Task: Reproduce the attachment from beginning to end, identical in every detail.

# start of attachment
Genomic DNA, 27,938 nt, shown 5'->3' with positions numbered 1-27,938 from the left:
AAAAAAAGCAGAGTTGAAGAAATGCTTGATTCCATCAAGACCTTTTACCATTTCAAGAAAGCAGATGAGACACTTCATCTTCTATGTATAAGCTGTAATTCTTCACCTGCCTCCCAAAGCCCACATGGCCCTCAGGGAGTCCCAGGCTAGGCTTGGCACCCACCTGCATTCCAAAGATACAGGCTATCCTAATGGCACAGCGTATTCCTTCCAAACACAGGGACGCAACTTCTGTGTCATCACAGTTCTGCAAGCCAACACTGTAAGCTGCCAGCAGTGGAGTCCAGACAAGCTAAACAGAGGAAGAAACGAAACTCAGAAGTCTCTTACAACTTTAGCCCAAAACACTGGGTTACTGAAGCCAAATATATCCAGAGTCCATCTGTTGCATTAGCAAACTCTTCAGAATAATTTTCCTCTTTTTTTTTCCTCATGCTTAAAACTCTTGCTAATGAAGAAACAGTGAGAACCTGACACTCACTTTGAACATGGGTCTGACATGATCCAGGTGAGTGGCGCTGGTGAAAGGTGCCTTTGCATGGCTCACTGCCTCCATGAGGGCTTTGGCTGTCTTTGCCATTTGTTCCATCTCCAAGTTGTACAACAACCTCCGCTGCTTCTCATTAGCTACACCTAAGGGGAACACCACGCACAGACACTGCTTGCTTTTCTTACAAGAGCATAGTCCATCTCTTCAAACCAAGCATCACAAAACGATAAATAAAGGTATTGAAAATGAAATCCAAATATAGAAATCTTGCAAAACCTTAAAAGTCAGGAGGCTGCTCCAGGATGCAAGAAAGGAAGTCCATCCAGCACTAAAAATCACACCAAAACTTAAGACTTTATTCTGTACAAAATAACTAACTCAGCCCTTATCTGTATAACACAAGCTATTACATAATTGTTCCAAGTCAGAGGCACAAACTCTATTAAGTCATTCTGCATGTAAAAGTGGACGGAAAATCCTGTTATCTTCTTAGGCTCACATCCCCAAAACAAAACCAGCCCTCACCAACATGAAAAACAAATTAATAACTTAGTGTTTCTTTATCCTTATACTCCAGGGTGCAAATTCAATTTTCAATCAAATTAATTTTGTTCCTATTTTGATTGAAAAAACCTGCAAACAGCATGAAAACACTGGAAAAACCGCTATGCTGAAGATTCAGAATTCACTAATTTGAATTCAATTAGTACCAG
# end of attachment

Genomic DNA, 27,938 nt, shown 5'->3' with positions numbered 1-27,938 from the left:
AAAAAAAGCAGAGTTGAAGAAATGCTTGATTCCATCAAGACCTTTTACCATTTCAAGAAAGCAGATGAGACACTTCATCTTCTATGTATAAGCTGTAATTCTTCACCTGCCTCCCAAAGCCCACATGGCCCTCAGGGAGTCCCAGGCTAGGCTTGGCACCCACCTGCATTCCAAAGATACAGGCTATCCTAATGGCACAGCGTATTCCTTCCAAACACAGGGACGCAACTTCTGTGTCATCACAGTTCTGCAAGCCAACACTGTAAGCTGCCAGCAGTGGAGTCCAGACAAGCTAAACAGAGGAAGAAACGAAACTCAGAAGTCTCTTACAACTTTAGCCCAAAACACTGGGTTACTGAAGCCAAATATATCCAGAGTCCATCTGTTGCATTAGCAAACTCTTCAGAATAATTTTCCTCTTTTTTTTTCCTCATGCTTAAAACTCTTGCTAATGAAGAAACAGTGAGAACCTGACACTCACTTTGAACATGGGTCTGACATGATCCAGGTGAGTGGCGCTGGTGAAAGGTGCCTTTGCATGGCTCACTGCCTCCATGAGGGCTTTGGCTGTCTTTGCCATTTGTTCCATCTCCAAGTTGTACAACAACCTCCGCTGCTTCTCATTAGCTACACCTAAGGGGAACACCACGCACAGACACTGCTTGCTTTTCTTACAAGAGCATAGTCCATCTCTTCAAACCAAGCATCACAAAACGATAAATAAAGGTATTGAAAATGAAATCCAAATATAGAAATCTTGCAAAACCTTAAAAGTCAGGAGGCTGCTCCAGGATGCAAGAAAGGAAGTCCATCCAGCACTAAAAATCACACCAAAACTTAAGACTTTATTCTGTACAAAATAACTAACTCAGCCCTTATCTGTATAACACAAGCTATTACATAATTGTTCCAAGTCAGAGGCACAAACTCTATTAAGTCATTCTGCATGTAAAAGTGGACGGAAAATCCTGTTATCTTCTTAGGCTCACATCCCCAAAACAAAACCAGCCCTCACCAACATGAAAAACAAATTAATAACTTAGTGTTTCTTTATCCTTATACTCCAGGGTGCAAATTCAATTTTCAATCAAATTAATTTTGTTCCTATTTTGATTGAAAAAACCTGCAAACAGCATGAAAACACTGGAAAAACCGCTATGCTGAAGATTCAGAATTCACTAATTTGAATTCAATTAGTACCAG